Nicholas and Stephanie McFall look to give their children the parents they never had
To say that the childhoods of Cartersville residents Nicholas McFall and Stephanie McFall were “dysfunctional” would be an understatement — indeed, the term “tragic” seems more appropriate.
For Nicholas, substance abuse was so common in his family that he simply considered methamphetamine “as a thing to do,” perhaps no different than an after dinner glass of Merlot.
“It took me going through drug court to realize how abnormal that was,” the 36-year-old Taylorsville native said. “To me, I didn’t see anything wrong with it, because that was what I had always grown up in.”
He started drinking alcohol when he was 10 — maybe even younger than that. By the time he was 12, he was already a heavy user of marijuana.
He began using methamphetamine after graduating from Woodland High School.
“I guess I just used it to cope with things,” he recounted. “I don’t know why I kept doing it, but at a certain point I just couldn’t get through a day without it, or if I did, all I would want to do is sleep.”
Like Nicholas, Stephanie also grew up in a home without a father. She recalled her mother’s substance abuse struggles intensifying after her grandmother died in an automobile accident.
“I remember being 6 years old the first time I had to call 911 because my mom overdosed,” she said. “She’s had her stomach pumped over 10 times for prescription pills.”
On one occasion, she recalled her mother overdosing, falling asleep with a cigarette and setting the house on fire.
Although her mother was a nurse and an Air Force veteran, throughout her childhood Stephanie recounted having to be “the strong one and the tough one” in the parent/child relationship.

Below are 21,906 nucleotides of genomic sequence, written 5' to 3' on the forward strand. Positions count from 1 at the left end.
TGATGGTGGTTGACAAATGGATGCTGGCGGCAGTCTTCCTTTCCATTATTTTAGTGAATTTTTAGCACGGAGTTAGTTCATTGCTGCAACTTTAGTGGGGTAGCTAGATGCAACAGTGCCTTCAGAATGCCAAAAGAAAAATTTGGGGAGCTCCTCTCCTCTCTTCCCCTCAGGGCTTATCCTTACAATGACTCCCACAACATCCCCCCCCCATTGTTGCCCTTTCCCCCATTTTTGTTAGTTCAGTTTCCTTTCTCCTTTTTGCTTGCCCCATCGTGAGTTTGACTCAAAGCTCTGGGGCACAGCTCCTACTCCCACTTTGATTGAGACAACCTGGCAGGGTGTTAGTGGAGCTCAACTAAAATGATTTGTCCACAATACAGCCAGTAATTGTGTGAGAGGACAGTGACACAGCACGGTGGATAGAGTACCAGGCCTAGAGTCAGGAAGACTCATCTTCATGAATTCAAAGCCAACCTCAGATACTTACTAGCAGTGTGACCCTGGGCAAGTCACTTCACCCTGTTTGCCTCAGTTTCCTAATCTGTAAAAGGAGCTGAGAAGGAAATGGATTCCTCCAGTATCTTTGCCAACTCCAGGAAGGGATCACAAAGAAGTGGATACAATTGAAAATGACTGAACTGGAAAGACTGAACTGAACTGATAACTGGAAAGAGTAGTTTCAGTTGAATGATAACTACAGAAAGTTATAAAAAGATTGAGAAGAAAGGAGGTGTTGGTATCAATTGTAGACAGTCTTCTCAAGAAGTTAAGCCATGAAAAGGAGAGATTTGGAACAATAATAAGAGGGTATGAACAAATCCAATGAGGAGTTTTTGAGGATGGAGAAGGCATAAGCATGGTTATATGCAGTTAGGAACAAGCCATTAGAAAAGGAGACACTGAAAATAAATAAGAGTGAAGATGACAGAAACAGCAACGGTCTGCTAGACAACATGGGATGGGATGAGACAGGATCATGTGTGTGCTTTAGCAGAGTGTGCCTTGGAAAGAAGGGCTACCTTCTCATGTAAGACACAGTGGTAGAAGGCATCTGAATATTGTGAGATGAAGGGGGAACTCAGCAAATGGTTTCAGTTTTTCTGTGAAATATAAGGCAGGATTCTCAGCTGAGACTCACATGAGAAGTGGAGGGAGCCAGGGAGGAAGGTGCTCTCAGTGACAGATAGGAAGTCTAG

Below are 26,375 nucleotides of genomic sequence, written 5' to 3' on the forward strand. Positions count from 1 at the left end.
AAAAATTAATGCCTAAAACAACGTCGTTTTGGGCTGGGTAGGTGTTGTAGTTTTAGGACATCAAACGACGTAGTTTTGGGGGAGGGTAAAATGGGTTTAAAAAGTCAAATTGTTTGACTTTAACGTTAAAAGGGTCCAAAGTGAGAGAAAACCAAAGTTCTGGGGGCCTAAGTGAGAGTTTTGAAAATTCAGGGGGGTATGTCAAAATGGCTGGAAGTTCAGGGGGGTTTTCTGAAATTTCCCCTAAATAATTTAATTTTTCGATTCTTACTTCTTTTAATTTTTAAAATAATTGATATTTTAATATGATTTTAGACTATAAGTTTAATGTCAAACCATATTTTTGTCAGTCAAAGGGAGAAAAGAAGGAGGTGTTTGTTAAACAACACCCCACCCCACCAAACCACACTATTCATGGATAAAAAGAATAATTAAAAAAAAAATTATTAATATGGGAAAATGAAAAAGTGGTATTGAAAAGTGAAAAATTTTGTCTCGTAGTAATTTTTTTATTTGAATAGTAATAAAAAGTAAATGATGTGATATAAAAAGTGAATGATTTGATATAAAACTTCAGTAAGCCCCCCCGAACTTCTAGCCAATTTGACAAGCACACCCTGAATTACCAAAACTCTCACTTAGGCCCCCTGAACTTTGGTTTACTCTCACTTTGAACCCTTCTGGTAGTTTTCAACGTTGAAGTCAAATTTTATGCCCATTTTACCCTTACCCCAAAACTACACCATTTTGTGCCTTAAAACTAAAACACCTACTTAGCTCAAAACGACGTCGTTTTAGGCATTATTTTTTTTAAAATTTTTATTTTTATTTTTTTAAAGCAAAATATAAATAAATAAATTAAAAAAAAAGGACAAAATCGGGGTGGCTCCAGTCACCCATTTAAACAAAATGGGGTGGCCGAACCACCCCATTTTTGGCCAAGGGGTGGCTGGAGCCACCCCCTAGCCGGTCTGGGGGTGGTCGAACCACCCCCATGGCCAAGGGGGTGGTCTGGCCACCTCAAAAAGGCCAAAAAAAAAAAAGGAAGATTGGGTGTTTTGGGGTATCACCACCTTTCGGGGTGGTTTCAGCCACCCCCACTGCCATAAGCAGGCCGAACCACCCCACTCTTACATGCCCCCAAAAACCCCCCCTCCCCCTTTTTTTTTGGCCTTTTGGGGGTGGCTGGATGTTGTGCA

“Just as successful as she tried to be and could’ve been, her addiction was so much stronger than that,” she said. “So growing up, I wanted my whole life to save my mom, but I couldn’t save her. Her addiction took her.”
As a child, Stephanie was diagnosed with several mental health and behavioral health disorders — anxiety, attention-deficit/hyperactivity disorder, depression.
When she was 12, her mother was placed in a behavioral health facility in Floyd County. That’s when Stephanie started consuming alcohol and smoking marijuana.
And after being involved in a nearly fatal truck accident, she was prescribed opioid painkillers. By the time she was 15, she was on a cocktail of pharmaceuticals — Adderall, Prozac and Hydrocodone.
“I like this feeling nothing thing, because it seems to be working better than everything else,” the 30-year-old recollected.
The drug-fueled numbness, she said, was a welcome reprieve from the torrents of agony over her mother’s daily struggles — which, in hindsight, she now recognizes as the origin point of her own battle with substance dependency.
“The biggest gateway drug,” she said, “is unresolved trauma.”
Nicholas and Stephanie met in 2009. At that time, each agreed that their lives were “a mess.”
A year earlier, Stephanie returned to the local community from Florida. At that point, she said her mother wasn’t just using prescription painkillers, but selling them as well.
“I hated them, but after so long, I kind of just jumped on the party wagon and started using them strong — 80-milligram Oxycontin,” she said.
Meanwhile, Nicholas’ methamphetamine use continued.
“It just made me feel like Superman, really,” he recounted. “It made me feel like I could do more than I knew in my right mind that I could actually do … it made me delusional like that.”
At one point, Stephanie experienced a nearly fatal overdose. Then Nicholas was arrested for a litany of charges — criminal damage to property in the second degree, theft by taking and possession of methamphetamine.
Then there are the trips to the local detention center. Nicholas said he had "at least" 14 stays in the Bartow County Jail. Stephanie counted up around eight.